Chapter 11 : Return to Scotland
Albany’s eagerness for a truce with England owed at least something to his desire to visit his wife in France. He was less than enamoured of his role in Scotland. He was far from home, beset on all sides with quarrelsome nobles, accused by Margaret of murdering her son, and suspected of having his eyes on his cousin’s throne. In a moment of weakness, he told the English Clarencieux Herald that he wished he had broken both arms and legs before setting foot in the country.
The Scots nobles would not let him depart without promises to return, and they insisted that if he travel through England, high-ranking hostages should be given to prevent any fear of kidnap. This was customary, but the Scots’ demands were high – the Earls of Northumberland and Surrey, as well as Dacre – and Henry would not consent.
Henry, Wolsey and Albany therefore worked out a peace treaty which allowed Margaret to return to Scotland. Margaret had corresponded with Angus during her sojourn in London, although he had declined an invitation to visit her, even though Albany had given permission. He was waiting for her, with a large group of Scots nobles, including Sir Antony d’Arcie, Sieur de la Bastie, Albany’s lieutenant when she crossed the border at Lamberton Kirk on 15th June 1517.
Ignorant as yet of the existence of Lady Janet of Traquair and her daughter, Margaret was happy to see her husband, and was probably glad that Albany had sailed for France on 7th June.
It had been agreed that Margaret would live at Stirling Castle, and have unlimited access to King James, but, in fact, her access to her son was severely limited. She was permitted to see him, under supervision at Craigmillar, but it was apparent that the Scots Lords feared that she would abduct him to England.
Margaret was also beset with money troubles. As part of the negotiations for a truce, she had been promised her jointure rights – referred to by Margaret as her ‘conjoint feoffment' that is, the lands settled on her as Queen of Scots, to be enjoyed for her whole life, as well after as before the death of James IV.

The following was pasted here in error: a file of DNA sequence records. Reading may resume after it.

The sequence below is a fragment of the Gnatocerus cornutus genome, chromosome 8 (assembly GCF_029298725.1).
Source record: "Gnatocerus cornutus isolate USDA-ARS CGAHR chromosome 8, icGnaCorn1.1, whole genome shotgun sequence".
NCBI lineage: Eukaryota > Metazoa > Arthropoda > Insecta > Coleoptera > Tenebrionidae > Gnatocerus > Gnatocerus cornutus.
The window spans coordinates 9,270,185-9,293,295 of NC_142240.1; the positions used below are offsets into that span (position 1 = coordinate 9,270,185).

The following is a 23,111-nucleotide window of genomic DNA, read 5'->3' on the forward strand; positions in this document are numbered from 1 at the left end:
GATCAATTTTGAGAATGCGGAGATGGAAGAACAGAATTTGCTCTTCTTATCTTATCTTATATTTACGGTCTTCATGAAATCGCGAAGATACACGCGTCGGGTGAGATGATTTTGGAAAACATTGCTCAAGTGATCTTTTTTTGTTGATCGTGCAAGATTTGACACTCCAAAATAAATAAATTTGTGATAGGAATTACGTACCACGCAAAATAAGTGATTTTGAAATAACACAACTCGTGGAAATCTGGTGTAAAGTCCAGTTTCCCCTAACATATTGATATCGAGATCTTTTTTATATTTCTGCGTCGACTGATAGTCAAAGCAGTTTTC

Although part of the reason for Margaret being denied her jointure may have been a general disinclination to part with money when the Crown was so poor, particularly to a Queen suspected of favouring England, it now transpired that the Scottish Lords were reluctant to give her money because she had withheld the 18,000 gold crowns that had been given to James IV by King Louis XII, just prior to the Battle of Flodden.
Rather than paying the money to the Treasury, as was expected in a time when monarchs paid for government, Margaret had kept the money herself. The disappearance of such a sum makes her complaints of poverty hard to credit. Shortly after her return to Scotland, she wrote to Henry that she had been constrained to spend the money as she had not received her proper income.
Matters in Scotland remained tense – after Lord Home had been apparently reconciled with Albany in January 1516, he and his brother, David, had been executed for treason. They had certainly provoked the wrath of the law, but Albany was much castigated for breaking a promise of safe-conduct to Home. The consequence was that Home’s kinsman, George Home of Wedderburn, ambushed the Sieur de la Bastie and killed him. As de la Bastie was a servant of the French King, François demanded punishment for Home, but he was nowhere to be found. Margaret assumed that Dacre was sheltering him, but this was denied.
With Albany still in France, and de la Bastie dead, James Hamilton, Earl of Arran, was appointed to act as Governor. He was the next heir to the throne after Albany, being descended from James II. He had had a colourful career as a pirate, which had led to a falling out with James IV, and Arran’s temporary exile in France. He had therefore missed the Battle of Flodden.
Now, he took up the role of Governor as a long-term support of the French alliance. Having previously been on good terms with Angus, he came to suspect that Angus had had a hand in de la Bastie’s assassination. Angus’ brother, Sir George Douglas, was arrested, leading to an enmity between the Hamiltons and the Douglases that would last for generations. Angus was devoted to his brother George, who appears to have supplied the brains whilst Angus supplied the manpower, in the Douglas faction.
Margaret began to believe that the return of Albany might actually be the best option. He, however, was not at all eager to leave his home again and return to strife-torn Scotland. He suggested that Margaret should take up the Regency herself, an idea that she was certainly eager to promote, putting forward the idea of a co-Regency with Angus. Unsurprisingly, this idea found no favour with the other Scots Lords.
The suggestion of a co-Regency occurred during one of the brief periods of reconciliation between Margaret and Angus, which broke down shortly after. In an agreement arranged with Dacre, Angus had agreed that Margaret’s jointure would be entirely at her own disposal, but he blithely ignored his promises and collected her rents at Ettrick Forest and Methven for himself, settling at Margaret’s castle of Newark with Lady Janet.